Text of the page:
Alpha E. Y. 2017©

The Loss of Integrity; the Peril of my People

            The notion of integrity tells of an unquantifiable honour that guards the decisions, choices, thoughts and actions of an individual. It further extends to mean a virtue that is not easily broken by lust, avarice, fear and material trivialities that form shackles chaining men of feeble hearts.
Given such strict and uncompromising criteria to be attained before one could be crowned a character of integrity, explains clearly, the wonders why we hardly find such figures in a world of material quality such as ours. A world where the quest for power breeds avarice puffed up with vanity and hence, the need to satisfy personal interest leaves integrity lying still, down the tombs of the man Jesus, Mandella, Prophet Mohammed, Ghandhi, Kenyatta, Saro Wiwa, Luther King Jr. and very few others who knew, lived and taught the perfect ideals of integrity.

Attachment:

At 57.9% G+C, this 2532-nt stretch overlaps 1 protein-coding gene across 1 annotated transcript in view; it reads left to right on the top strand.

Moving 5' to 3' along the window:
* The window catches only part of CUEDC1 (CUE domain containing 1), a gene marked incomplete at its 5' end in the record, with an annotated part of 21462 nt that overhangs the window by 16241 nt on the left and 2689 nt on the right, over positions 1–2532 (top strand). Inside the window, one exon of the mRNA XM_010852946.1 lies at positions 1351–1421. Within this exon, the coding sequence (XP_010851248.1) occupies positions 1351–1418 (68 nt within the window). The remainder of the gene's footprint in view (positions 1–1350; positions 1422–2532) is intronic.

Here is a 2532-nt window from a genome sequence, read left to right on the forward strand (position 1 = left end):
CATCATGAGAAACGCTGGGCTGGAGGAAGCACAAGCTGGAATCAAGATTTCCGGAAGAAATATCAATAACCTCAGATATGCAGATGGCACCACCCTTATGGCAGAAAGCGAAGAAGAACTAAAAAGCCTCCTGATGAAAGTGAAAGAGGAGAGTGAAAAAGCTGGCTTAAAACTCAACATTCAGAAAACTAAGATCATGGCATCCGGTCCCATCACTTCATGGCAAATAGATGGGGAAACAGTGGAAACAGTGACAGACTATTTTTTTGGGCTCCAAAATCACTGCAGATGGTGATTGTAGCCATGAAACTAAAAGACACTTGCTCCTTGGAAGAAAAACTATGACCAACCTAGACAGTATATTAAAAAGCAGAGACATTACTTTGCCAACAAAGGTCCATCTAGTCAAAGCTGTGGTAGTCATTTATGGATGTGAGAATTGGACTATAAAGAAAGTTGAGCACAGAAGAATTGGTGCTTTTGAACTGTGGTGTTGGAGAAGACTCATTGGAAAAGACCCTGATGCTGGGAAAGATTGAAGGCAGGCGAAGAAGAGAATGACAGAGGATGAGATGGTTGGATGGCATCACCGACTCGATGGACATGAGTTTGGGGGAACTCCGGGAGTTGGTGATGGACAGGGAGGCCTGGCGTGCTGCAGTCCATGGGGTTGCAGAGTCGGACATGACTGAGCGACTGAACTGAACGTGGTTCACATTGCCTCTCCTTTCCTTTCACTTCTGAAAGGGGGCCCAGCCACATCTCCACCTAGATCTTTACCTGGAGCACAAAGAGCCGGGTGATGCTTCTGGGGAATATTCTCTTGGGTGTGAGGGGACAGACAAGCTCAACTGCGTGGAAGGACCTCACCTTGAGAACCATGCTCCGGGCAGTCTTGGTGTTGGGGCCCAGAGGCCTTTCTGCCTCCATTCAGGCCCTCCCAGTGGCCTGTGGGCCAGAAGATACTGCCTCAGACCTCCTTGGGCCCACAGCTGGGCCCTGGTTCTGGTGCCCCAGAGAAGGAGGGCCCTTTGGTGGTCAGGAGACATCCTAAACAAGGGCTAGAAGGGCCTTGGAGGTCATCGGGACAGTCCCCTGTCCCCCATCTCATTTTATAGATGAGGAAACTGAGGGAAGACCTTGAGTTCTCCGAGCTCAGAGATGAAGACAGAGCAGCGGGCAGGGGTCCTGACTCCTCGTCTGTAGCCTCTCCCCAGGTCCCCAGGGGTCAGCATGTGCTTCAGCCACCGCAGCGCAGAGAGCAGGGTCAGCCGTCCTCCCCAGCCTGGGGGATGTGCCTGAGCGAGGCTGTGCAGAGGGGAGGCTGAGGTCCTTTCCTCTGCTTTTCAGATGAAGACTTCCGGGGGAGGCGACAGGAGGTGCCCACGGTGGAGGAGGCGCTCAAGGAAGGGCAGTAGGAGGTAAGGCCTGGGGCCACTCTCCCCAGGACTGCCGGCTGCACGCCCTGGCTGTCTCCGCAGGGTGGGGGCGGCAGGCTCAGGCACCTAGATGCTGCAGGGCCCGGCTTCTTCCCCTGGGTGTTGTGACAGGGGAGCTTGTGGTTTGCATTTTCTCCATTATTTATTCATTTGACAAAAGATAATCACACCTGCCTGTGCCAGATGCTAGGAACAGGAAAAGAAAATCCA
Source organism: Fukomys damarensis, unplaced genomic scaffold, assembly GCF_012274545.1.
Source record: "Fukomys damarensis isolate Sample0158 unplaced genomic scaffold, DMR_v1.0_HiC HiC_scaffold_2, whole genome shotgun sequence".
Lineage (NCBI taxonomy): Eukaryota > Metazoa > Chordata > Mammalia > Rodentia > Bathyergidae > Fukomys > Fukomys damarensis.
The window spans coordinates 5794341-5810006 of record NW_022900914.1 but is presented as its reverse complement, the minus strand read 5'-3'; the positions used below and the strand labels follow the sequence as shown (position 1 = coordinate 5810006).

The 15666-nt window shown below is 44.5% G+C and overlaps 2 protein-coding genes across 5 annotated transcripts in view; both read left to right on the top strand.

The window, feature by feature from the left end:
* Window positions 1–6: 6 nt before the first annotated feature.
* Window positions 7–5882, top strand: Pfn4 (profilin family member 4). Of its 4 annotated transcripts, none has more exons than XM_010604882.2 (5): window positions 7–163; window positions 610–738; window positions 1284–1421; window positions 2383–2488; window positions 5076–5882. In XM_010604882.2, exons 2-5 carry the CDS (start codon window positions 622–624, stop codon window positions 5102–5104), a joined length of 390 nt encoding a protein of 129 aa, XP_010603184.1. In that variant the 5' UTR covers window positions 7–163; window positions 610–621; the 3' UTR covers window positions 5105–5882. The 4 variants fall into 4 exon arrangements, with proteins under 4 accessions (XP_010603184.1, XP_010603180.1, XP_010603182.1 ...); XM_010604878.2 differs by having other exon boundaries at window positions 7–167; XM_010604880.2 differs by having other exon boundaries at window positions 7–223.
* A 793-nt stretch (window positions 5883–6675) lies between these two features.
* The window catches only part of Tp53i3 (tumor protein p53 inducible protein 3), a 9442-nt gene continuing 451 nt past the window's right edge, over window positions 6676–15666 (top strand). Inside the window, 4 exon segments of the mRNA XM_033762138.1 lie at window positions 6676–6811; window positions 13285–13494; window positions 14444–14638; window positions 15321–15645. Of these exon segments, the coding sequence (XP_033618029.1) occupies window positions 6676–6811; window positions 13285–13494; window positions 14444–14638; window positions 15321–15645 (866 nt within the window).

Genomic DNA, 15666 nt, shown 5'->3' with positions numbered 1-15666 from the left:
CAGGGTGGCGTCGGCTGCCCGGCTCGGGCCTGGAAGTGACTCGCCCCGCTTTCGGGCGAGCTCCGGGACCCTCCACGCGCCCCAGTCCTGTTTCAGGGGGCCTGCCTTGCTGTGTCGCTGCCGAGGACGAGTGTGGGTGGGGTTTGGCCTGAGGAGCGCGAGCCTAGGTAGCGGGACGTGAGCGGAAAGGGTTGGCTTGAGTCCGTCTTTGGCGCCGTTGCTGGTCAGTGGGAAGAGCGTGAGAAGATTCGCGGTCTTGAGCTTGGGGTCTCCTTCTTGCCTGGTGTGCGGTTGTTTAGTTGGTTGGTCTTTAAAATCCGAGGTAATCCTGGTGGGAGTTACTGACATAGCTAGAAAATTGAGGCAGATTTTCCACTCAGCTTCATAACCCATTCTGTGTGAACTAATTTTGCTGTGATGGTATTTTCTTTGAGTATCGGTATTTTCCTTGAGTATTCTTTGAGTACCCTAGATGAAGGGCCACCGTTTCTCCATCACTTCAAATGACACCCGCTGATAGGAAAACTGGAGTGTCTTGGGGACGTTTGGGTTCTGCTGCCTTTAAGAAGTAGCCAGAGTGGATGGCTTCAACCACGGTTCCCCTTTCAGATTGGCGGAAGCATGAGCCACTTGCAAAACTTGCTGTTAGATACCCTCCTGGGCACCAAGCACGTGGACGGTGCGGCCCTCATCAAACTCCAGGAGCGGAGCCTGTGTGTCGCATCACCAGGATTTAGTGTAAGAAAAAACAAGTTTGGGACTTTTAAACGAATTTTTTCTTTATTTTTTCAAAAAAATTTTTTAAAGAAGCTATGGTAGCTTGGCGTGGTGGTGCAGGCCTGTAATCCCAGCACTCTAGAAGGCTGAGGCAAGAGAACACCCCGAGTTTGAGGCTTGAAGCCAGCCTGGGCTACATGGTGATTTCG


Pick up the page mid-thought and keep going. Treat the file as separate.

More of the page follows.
Consequent upon the above is cogently delineated in our regular but slippery steps upon the path to a sustainable development, and a consolidated democracy as a people. Lack of integrity in the hearts of those who wheel the seats of power in Nigeria has not only brought about economic, social and political retrogression but has mocked consistently, the nationalism of our founding fathers. It need not be emphasized that what we have at hand as a country is what George Lamming calls “a group of people marooned into a cocoon of confusion.” A group of people without a worthy yesterday to beget a map for a better tomorrow and a multicultural arrangement with no unifying cause.